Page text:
Thursday, October 14, 2010

WebSphere Application Server SIBus as MQ queue manager

You may find yourself developing (legacy) message driven beans (MDBs) using listener port mechanism to connect to WMQ. If you want to test the MDBs (point-2-point) you need connection to WebShere MQ (at least if you are on WAS v6.x). Typically developers don't have dedicated WMQ so that could be a problem. I have used two workarounds. If you only have WAS on your disposal you could do:
  1. (Scenario one) Test MDB using activation specification (JCA 1.5 AS) instead of LP
  2. (Scenario two) Use SIBus to mimic WMQ and test as you would if you had WMQ

Scenario one

Both solution requires use of service integration bus (SIBus). If you are okey to use AS resource instead of LP then go ahead and create needed queues on SIBus, JNDI queues, queue conn. factories and AS. You can replace LP with AS in development tool (open ejb-jar.xml in RAD) or when application is deployed in WAS admin console. Because you created default messaging provider resources if you like to test MQ scenario you should have MQ resource set in JNDI also. That is inconvenient so you could use built in SIBus feature called MQ Client Link (not MQ Link, that's something different).

Scenario two

You define new MQ Client Link in your SIBus messaging engine (details here). You need give link name (not so important), define MQ channel name and Queue manager name. Those fields are important and you can enter something like WAS.JMS.SVRCONN and DEVQM respectively. So far so good. BTW this feature is added to SIBus so WAS v5 apps could be migrated to WAS v6 and use default messaging provide instead v5's embedded messaging (details here).
To keep things simple if you already have resources defined to connect to WMQ (queue, queue conn. factory, LP) all you need to do is change queue connection factory. Accordingly to given queue manager name and MQ channel name you should change it so it has properties like one below.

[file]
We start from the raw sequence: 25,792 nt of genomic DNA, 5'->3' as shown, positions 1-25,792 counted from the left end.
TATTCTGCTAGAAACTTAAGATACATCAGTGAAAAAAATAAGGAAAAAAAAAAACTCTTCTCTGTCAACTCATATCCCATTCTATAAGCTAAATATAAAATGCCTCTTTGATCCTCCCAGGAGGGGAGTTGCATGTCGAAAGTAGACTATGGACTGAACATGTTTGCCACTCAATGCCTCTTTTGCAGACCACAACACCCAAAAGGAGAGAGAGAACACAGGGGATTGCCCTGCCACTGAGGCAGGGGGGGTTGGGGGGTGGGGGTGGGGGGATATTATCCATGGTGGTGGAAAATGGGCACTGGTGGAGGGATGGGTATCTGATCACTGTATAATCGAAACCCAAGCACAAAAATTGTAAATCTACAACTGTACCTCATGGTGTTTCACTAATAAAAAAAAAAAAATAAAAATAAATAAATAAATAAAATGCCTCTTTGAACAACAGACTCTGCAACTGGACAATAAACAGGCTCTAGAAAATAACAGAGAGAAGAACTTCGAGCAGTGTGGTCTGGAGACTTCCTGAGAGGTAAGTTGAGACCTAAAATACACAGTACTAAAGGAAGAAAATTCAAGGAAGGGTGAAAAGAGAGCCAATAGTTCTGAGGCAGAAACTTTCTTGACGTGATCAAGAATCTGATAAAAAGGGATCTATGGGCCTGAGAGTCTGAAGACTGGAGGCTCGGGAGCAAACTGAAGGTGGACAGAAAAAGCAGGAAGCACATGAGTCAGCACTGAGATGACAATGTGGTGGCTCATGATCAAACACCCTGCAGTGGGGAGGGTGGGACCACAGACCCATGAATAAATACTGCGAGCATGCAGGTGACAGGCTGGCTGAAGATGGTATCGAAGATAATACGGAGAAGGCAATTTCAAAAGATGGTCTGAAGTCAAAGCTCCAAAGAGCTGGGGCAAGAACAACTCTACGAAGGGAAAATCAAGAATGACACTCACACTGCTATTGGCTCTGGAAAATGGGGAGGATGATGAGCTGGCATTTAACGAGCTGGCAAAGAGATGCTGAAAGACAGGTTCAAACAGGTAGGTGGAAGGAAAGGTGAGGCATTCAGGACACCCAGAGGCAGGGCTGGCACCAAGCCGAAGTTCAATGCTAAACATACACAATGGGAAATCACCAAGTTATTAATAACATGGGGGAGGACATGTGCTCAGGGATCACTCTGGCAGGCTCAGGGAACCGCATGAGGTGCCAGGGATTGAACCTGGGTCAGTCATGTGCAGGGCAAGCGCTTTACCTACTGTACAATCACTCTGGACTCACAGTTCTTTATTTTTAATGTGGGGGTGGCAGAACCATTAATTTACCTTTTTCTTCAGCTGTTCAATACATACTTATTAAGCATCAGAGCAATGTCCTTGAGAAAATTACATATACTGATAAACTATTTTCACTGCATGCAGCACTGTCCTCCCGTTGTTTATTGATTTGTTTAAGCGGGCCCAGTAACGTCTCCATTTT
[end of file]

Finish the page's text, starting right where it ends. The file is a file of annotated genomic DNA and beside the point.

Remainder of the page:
MQ queue connection factory
Picture of queue manager connection factory (important fields shown)

You can find correct port on servers page in admin console. Look for SIB_MQ_ENDPOINT_ADDRESS port.
By default, this is 5558. Everything defined, after server restart, you can use JNDI resources and test MDB. Also note that JNDI mq queues
have the same base queue name as the queues defined on SIBus (same as on WMQ).  One can also use JNDI resources from client applications (let say to put message).

Wednesday, April 14, 2010

HTTP Server with logging in 20 lines of Groovy code

Developing web services often there is need for testing client against mock implementation. You can develop web service that will return response with mock data. Quicker way is to serve predefined SOAP response. Groovy can be very handy to do just that. Basically you can use Groovy CLI with -l option to run Groovy script against TCP port. Simple server that logs HTTP headers that was used as starting point you can find here. Here is the server code:
if (init) {
  request = "";
  log = new File('server.log')
if (line.size() > 0) {
  request += line + "\n"
else {
  response = 'HTTP/1.0 200 OK\n'
  responseFile = new File('SoapResponse.xml').text
  responseSize = responseFile.bytes.length
  response += "Content-Type: text/xml\n"
  response += "Content-Length: ${responseSize}\n\n"
  response += responseFile
  out << response

  log << "${new Date().format('dd.MM.yyyy HH:mm:ss.SSS')} - REQUEST: '\n${request}'\n\n"
  log << "${new Date().format('dd.MM.yyyy HH:mm:ss.SSS')} - RESPONSE: '\n${response}'\n\n"
  return "success"
Save this code as GroovyServer.groovy in directory where you have yours SoapResponse.xml and run it with:
groovy -l 8000 GroovyServer.groovy
If you go in your browser to http://localhost:8000 you should see yours SoapResponse.xml in browser. Now you can test your web service clients against this mock response. If you are curious how this works you can take a peek at groovy.ui.GroovySocketServer class from Groovy source. The interesting part is below:
String line = null;
script.setProperty("out", writer);
script.setProperty("socket", socket);
script.setProperty("init", Boolean.TRUE);
while ((line = reader.readLine()) != null) {
    // System.out.println(line);
    script.setProperty("line", line);
    Object o =;
    script.setProperty("init", Boolean.FALSE);
    if (o != null) {
        if ("success".equals(o)) {
            break; // to close sockets gracefully etc...
        } else {
            if (autoOutputFlag) {
From the Java source one can see that Groovy script can't know when it gets last line from socket. Groovy server logs lines from request until it gets empty one. Usually there is empty line between header and body in POST so one will see only headers from HTTP request. Response is logged in complete. Feel free to reuse this code as you wish.